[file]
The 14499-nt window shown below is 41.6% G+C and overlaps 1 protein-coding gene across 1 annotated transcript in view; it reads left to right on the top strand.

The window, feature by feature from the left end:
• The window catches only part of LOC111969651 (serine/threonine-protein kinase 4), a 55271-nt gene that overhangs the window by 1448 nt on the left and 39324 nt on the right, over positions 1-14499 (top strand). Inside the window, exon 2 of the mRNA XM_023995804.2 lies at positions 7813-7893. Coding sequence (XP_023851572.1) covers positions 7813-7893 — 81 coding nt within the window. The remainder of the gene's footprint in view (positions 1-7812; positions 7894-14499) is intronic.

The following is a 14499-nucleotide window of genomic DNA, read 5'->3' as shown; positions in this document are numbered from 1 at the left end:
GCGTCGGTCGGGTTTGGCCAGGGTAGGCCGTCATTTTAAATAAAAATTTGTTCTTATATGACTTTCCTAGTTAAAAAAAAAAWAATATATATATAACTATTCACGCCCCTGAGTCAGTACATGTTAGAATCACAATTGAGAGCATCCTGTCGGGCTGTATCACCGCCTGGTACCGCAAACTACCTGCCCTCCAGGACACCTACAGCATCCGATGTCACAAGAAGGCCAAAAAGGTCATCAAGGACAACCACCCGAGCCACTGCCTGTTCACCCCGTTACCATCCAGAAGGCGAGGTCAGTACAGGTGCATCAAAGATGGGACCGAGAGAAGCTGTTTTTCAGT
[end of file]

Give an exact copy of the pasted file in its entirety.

The 14499-nt window shown below is 41.6% G+C and overlaps 1 protein-coding gene across 1 annotated transcript in view; it reads left to right on the top strand.

The window, feature by feature from the left end:
• The window catches only part of LOC111969651 (serine/threonine-protein kinase 4), a 55271-nt gene that overhangs the window by 1448 nt on the left and 39324 nt on the right, over positions 1-14499 (top strand). Inside the window, exon 2 of the mRNA XM_023995804.2 lies at positions 7813-7893. Coding sequence (XP_023851572.1) covers positions 7813-7893 — 81 coding nt within the window. The remainder of the gene's footprint in view (positions 1-7812; positions 7894-14499) is intronic.

The following is a 14499-nucleotide window of genomic DNA, read 5'->3' as shown; positions in this document are numbered from 1 at the left end:
GCGTCGGTCGGGTTTGGCCAGGGTAGGCCGTCATTTTAAATAAAAATTTGTTCTTATATGACTTTCCTAGTTAAAAAAAAAAWAATATATATATAACTATTCACGCCCCTGAGTCAGTACATGTTAGAATCACAATTGAGAGCATCCTGTCGGGCTGTATCACCGCCTGGTACCGCAAACTACCTGCCCTCCAGGACACCTACAGCATCCGATGTCACAAGAAGGCCAAAAAGGTCATCAAGGACAACCACCCGAGCCACTGCCTGTTCACCCCGTTACCATCCAGAAGGCGAGGTCAGTACAGGTGCATCAAAGATGGGACCGAGAGAAGCTGTTTTTCAGT